Unlocking the Puzzle of China’s Neutron Bomb

Why did China develop a neutron bomb that it never deployed? 

Why does China develop weapons systems that it opposes? China criticizes U.S. ballistic missile defense (BMD) systems, but conducted three BMD tests of its own from 2010 to 2014. China regularly supports a treaty to ban space weapons, but has repeatedly tested an anti-satellite (ASAT) system. It is also unclear how China’s nascent hypersonic glide vehicle (HGV), reportedly designated the WU-14, might fit into its military doctrine. In general, China’s rapid military modernization and opaque defense budget only exacerbate concerns over the compatibility between China’s stated views and actual practice in developing strategic weapons.

One way to answer this puzzle is to look at history, specifically the history of China’s neutron bomb program. From 1977 to 1988 China developed a neutron bomb, more formally known as an enhanced radiation weapon. Neutron bombs are specialized tactical nuclear weapons (TNW) with reduced blast effects and enhanced radiation. Similar to the BMD and ASAT puzzles, this weapon appears incompatible with China’s stated nuclear doctrine. China’s no first use doctrine emphasizes strategic forces and responding only to a nuclear attack, whereas a neutron bomb is tactical and ideal for first use against conventional forces.

The puzzle deepens because there is no evidence that China ever deployed a neutron bomb. Declassified U.S. intelligence and Chinese press reports indicate the PRC developed and tested this capability, but give no indication of deployment. The timing is odd too, as China was impoverished in the 1970s but still chose to develop an expensive weapon like the neutron bomb. It waited until 1988 to test a final design, after relations with the Soviet Union (the presumed adversary during the program) had improved.

My new National Defense University monograph uses primary sources such as biographies of Chinese nuclear weapons scientists, press reports, and technical articles to answer these questions. These sources allow us to reconstruct the neutron bomb program’s history and assess what drove decisions throughout the program. As a case study China’s neutron bomb program contributes to broader discussions about China’s weapons development decision making then and now.

The neutron bomb case study suggests a model of a “technology reserve,” in which China develops a weapons technology to match the capabilities of another state, but defers deployment and keeps them in reserve. The longer report also considers how this model might apply to China’s decision-making on BMD, ASAT, and HGV systems. To assess the drivers behind Chinese decisions, the report uses five variables as an analytical framework:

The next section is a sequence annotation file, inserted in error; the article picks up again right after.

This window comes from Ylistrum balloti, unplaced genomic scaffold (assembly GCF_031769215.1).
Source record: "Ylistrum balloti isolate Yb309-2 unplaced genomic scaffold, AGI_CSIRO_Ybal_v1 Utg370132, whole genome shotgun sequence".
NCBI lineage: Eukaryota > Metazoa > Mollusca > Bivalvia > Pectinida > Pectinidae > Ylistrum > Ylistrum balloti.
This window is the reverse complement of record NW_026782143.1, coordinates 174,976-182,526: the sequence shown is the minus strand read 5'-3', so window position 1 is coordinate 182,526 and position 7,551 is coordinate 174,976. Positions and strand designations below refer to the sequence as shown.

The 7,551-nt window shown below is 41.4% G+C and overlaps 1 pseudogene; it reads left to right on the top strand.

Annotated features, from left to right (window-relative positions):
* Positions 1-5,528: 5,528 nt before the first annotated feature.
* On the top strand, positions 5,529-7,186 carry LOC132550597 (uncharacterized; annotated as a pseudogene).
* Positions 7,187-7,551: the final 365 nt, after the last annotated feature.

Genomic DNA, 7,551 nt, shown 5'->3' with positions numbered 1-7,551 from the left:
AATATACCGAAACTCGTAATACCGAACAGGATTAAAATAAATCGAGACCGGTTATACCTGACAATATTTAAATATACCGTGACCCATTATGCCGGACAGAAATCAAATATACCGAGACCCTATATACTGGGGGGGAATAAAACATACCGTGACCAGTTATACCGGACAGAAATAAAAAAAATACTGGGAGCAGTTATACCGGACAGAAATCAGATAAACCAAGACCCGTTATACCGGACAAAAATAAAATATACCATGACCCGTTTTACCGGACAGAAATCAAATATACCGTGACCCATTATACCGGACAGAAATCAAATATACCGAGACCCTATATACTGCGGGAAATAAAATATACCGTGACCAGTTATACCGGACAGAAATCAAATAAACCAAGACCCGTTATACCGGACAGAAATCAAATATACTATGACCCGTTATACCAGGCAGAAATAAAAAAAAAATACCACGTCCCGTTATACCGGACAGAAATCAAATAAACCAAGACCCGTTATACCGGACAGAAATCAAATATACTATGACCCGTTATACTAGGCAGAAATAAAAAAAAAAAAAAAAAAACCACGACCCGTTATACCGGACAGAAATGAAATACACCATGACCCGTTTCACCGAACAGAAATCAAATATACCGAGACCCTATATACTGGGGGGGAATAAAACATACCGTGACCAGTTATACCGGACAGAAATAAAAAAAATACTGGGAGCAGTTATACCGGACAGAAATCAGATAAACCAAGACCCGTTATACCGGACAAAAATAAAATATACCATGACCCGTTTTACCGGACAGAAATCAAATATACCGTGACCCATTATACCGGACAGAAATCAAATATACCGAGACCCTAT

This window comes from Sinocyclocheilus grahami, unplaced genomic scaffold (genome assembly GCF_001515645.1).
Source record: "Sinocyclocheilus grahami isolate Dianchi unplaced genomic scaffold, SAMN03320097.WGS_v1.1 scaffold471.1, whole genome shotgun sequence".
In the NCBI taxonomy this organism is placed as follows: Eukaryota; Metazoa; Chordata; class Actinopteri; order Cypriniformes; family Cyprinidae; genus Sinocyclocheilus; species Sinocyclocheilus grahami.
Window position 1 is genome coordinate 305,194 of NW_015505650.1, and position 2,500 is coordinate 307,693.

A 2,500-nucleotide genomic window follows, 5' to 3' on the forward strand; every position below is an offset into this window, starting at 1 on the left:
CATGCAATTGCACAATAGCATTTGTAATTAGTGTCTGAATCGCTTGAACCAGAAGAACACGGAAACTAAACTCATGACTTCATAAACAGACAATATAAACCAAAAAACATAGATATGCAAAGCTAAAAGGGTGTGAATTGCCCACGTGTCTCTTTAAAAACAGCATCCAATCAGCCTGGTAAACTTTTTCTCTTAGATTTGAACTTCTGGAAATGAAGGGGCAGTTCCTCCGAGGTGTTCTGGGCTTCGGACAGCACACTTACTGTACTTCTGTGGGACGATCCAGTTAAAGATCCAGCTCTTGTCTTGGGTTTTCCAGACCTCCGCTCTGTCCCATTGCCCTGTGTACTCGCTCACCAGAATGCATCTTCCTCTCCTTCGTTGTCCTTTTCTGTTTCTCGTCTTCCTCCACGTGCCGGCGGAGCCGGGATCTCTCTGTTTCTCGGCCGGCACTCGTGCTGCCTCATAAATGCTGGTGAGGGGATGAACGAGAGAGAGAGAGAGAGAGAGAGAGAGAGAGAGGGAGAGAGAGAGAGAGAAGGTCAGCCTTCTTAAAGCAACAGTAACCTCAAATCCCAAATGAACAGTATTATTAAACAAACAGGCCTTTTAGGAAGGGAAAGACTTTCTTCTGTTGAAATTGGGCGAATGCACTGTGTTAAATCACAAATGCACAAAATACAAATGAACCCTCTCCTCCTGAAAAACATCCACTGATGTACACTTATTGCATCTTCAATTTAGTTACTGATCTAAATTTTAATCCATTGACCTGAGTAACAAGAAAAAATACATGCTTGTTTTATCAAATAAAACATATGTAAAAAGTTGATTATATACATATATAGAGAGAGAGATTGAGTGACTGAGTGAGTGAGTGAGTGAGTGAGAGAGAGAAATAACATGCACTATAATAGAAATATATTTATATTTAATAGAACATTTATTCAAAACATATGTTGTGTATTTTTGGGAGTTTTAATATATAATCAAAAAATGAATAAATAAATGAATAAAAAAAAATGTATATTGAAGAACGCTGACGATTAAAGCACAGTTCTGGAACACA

1.     China’s strategic environment – What security concerns drove China’s decision to build a neutron bomb?

2.     The neutron bomb’s strategic value – How did Chinese leaders perceive the neutron bomb’s strategic value against likely threats?

3.     The neutron bomb’s normative value – Would a neutron bomb enhance China’s international prestige, or lead to opprobrium because of a taboo against the weapon?

4.     Resource demands – What were the political, financial, material, and personnel demands for this weapon?

5.     Technological feasibility – What were the challenges for developing and producing a neutron bomb, and how did Chinese scientists address them?

A final intervening variable is coalition politics. Champions and opponents of any weapons program can greatly affect decisions. In the case of China’s neutron bomb, General Zhang Aiping was a key advocate for the weapon. With these variables in mind, China’s neutron bomb program followed three stages.

1977-1980: Decision and Initial Research

In 1977 Chinese media followed the controversy over the U.S. decision to develop and deploy the neutron bomb in Europe. Soviet media denounced the U.S. neutron bomb as the “perfect capitalist weapon,” and pressed China to also condemn it. Instead Chinese media kept a neutral tone, making the Soviets more alarmed over Beijing’s “silence.” On September 21, 1977 Chinese General Zhang Aiping broke the silence with—of all things—a poem in the state-run newspaper People’s Daily:

Steel alloys are not strong, and

Neutron bombs are not difficult.

When heroes study the sciences intensely,

They can storm all earth’s strategic passes.

At this point Chinese leaders had already ordered initial research into the neutron bomb. Regarding their motivations, one scientist recalled Deng’s statement in 1966 “What others have already done, we also must do; what others have not yet done, we certainly must also do.” The message was clear—if other countries had the neutron bomb so should China. Some scientists initially opposed developing a neutron bomb, because they worried such a program would disrupt higher priority work in miniaturizing nuclear warheads for use on missiles. Ultimately they acquiesced, knowing they no longer held the same political clout they once had, and that Chinese leaders were prioritizing conventional instead of nuclear weapons.

1980-1984: Developing “The Second Generation of Light Boats”

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